Consumers have a long list of gripes and woes — including telemarketing scams, shoddy home repairs and questionable sales tactics for alarm systems.
Scare tactics, for example, are increasingly being used to sell home alarms door-to-door and by mail, according to the Consumer Federation of America’s annual Top 10 List of Consumer Complaints.
One company, for example, sent a letter that looked like it came from an Ohio county government agency to new homeowners warning that their neighborhoods were getting hit by crime because of the opioid epidemic. The letter indicated that the alarms were free as part of a countywide program. Of course, there’s no such thing as a free lunch or a free alarm. The company only ended the mailings after complaints from the county agency.
Other rogue alarm companies have made false claims that the police officers in your town bought the same sort of alarm for their homes.
And some telemarketers claimed the existing home alarm firm used at the home was no longer in business and the sales call was being made by the new company taking over, when no such thing was true.
“In some cases, consumers are being billed twice — once by the new company and once by the existing one,” said Susan Grant, director of consumer protection and privacy at the Consumer Federation of America.
Consumer Federation of America conducts an annual survey of city, county and state consumer agencies across the country to ask about the complaints that they received in the previous year.
The agencies deal with complaints relating to auto sales and repairs, travel and timeshares. This year, 40 agencies from 23 states participated in the survey.
The top 10 complaints, according to news from the Consumer Federation of America are:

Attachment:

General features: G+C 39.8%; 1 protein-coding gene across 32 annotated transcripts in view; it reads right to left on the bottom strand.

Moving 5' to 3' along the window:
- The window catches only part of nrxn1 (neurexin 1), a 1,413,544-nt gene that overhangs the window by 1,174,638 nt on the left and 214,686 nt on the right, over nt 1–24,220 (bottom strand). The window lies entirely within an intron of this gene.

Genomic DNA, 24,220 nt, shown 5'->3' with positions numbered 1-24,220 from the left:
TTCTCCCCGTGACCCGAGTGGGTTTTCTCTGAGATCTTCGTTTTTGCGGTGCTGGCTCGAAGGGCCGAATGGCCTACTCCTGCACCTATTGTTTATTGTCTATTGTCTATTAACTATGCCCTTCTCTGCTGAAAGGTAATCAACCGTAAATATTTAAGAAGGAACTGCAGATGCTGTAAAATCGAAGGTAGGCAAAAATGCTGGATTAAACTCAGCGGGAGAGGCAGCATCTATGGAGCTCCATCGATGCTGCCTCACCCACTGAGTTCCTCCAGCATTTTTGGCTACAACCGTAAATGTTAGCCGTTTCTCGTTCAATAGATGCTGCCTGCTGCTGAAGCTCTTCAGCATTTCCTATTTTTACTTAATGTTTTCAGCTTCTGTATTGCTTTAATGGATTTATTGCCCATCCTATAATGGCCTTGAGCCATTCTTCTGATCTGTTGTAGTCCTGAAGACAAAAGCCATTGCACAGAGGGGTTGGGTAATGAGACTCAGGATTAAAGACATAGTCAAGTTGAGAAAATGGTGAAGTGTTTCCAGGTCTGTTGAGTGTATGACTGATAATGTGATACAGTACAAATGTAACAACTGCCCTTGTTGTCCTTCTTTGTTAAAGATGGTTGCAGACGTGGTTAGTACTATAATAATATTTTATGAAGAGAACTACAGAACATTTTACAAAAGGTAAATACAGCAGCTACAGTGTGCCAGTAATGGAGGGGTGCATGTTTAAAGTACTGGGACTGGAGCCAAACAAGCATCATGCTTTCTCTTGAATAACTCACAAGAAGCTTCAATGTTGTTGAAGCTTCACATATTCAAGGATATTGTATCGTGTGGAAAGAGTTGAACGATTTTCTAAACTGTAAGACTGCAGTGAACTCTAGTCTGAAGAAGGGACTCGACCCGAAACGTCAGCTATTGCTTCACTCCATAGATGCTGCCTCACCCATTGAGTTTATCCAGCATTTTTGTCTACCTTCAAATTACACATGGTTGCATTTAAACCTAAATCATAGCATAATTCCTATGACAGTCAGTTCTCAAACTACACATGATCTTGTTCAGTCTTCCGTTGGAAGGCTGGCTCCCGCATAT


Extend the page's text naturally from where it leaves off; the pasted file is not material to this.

Misleading auto ads. Faulty auto repairs. Towing disputes. Bad deals on auto leases.
Consumers can be taken by friends or co-workers in some car deals, too. An Ohio restaurant owner who spoke little English accompanied an employee to an auto dealership to vouch for the employee’s income and the restaurant owner unwittingly ended up co-signing that car loan for the worker.
A woman in Louisiana had her car in the shop for about a year and then learned that the owner of the shop was selling parts off the car — not getting parts to fix it.
2. Home improving, building
Shoddy construction and bad home improvement deals. Failure to complete a home improvement job. A Massachusetts couple paid $68,000 to a contractor to have their home renovated but had nothing to show but a hole in the ground.
3. Retail sales
Troubles with gift cards, rebates, coupons and gift certificates. Defective merchandise bought at the store or online. Failure to deliver.
4. Credit and debt
Abusive debt collection practices. Billing disputes. Mortgage-related fraud. Bad offers for home mortgage modifications. Credit repair scams.
Bad experiences when renting a home or apartment. Unsafe conditions. Illegal eviction tactics. A Florida woman provided photos of rats eating the groceries she just brought home for her family.
6. Service complaints
Some failed to perform or complete a job. Failed to have required licenses.
7. Phone or internet services
Installation issues. Service troubles. Billing disputes.
8. Health care troubles
Medical billing issues. Unlicensed practitioners. Misleading claims.
9. Furniture and appliances
Failure to deliver. Faulty repairs. Defective merchandise.
10. Three-way tie
The No. 10 spot involved a three-way tie among home solicitations, Internet sales and travel complaints. Consumers voiced concerns about abusive calls, do-not-call violations. Failure to deliver online purchases. Cancellation and billing disputes involving travel.
Contact Susan Tompor: [email protected] or 313-222-8876. Follow Susan on Twitter @Tompor.
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